Ryan Callahan – Wikicommons
According to Mike Gillis, the Canucks will be utilizing more young players in the lineup for this season – partly out of necessity (salary cap), and partly because the team has some young players who are primed for NHL duty.
Will Tortorella be able to integrate young players into the lineup better than Alain Vigneault did in his tenure in Vancouver? Was Vigneault “good” or “bad” at coaching young players? He wasn’t a coach who communicated a lot with his players, but there have been numerous head coaches who rely on their assistants for building player relationships.
Let’s take a look at Tortorella’s tenure in New York as a means of comparison.
In his first year behind the bench (2008-09), Tortorella’s Rangers were led in scoring by a 23-year-old Nikolai Zherdev. The team featured a few high-priced free agent veterans, including Markus Naslund, Chris Drury, and Scott Gomez. But it was the young guys who came together to form the identity Tortorella wanted his team to have. This included Ryan Callahan (23), Brandon Dubinsky (22), Dan Girardi (24), and Marc Staal (21).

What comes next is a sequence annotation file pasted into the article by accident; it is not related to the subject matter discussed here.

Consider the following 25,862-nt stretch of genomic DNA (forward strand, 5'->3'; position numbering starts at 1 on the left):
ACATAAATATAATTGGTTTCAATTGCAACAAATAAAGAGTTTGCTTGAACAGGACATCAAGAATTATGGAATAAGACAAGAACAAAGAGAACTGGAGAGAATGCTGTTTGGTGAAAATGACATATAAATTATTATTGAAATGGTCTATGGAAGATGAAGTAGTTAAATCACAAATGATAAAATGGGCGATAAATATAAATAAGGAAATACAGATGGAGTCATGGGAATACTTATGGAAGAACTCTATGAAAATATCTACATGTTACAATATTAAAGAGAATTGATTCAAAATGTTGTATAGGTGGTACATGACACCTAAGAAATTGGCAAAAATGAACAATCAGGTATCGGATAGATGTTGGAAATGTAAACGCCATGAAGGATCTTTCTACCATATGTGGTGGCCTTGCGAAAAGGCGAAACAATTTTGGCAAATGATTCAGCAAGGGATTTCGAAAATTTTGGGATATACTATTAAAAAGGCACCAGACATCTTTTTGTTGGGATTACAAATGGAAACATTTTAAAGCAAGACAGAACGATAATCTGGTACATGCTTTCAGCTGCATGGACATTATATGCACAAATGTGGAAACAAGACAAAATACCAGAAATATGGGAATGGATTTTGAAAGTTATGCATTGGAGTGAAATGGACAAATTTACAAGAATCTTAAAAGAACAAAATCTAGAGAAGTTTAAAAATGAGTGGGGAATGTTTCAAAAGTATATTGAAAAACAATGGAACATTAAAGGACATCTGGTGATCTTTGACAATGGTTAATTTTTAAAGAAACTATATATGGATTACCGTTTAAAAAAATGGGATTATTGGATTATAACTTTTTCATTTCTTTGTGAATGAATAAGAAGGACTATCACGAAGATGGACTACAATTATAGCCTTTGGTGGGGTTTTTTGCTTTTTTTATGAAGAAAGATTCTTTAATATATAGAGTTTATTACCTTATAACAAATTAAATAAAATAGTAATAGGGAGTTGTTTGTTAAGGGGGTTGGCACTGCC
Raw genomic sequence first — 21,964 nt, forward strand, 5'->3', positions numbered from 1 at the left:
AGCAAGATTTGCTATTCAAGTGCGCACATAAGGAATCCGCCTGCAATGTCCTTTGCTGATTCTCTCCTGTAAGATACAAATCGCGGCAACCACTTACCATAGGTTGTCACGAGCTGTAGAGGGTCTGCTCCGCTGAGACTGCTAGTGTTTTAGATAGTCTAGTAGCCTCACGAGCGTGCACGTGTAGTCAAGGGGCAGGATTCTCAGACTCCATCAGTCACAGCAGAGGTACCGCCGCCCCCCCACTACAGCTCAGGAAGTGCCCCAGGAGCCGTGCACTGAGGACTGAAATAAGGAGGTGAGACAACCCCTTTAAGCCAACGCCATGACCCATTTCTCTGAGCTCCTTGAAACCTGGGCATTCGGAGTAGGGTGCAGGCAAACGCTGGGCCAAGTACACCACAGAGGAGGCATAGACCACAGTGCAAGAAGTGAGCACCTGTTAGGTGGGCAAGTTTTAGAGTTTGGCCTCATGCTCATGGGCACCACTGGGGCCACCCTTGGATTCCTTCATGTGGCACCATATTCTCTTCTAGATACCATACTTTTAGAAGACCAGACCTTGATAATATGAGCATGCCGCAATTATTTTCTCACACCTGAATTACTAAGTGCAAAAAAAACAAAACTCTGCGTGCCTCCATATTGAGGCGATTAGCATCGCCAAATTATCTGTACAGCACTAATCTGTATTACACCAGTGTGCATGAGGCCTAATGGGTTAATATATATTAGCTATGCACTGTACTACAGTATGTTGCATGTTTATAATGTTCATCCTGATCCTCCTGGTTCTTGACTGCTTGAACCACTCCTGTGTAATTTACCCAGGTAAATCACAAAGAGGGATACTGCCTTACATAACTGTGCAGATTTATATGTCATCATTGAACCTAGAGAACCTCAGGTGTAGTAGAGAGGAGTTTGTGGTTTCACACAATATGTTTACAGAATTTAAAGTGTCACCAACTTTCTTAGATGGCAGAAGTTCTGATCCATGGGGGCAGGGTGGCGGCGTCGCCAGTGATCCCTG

In his next year behind the bench, that young core was joined by a teenager defenseman (Michael Del Zotto, who was 19). Artem Anisimov (21) played in all 82 games that season for the Rangers. Gone were Naslund and Gomez, while Drury played a diminished role with the team.
In year three (2010-11, Dubinsky and Callahan (now 24 and 25) were 1-2 in scoring for the Rangers. Derek Stepan played in all 82 games at the age of 20. As did 25-year-old Brian Boyle. In fact, New York’s top 10 point-producers in 2010-11 were all under the age of 30.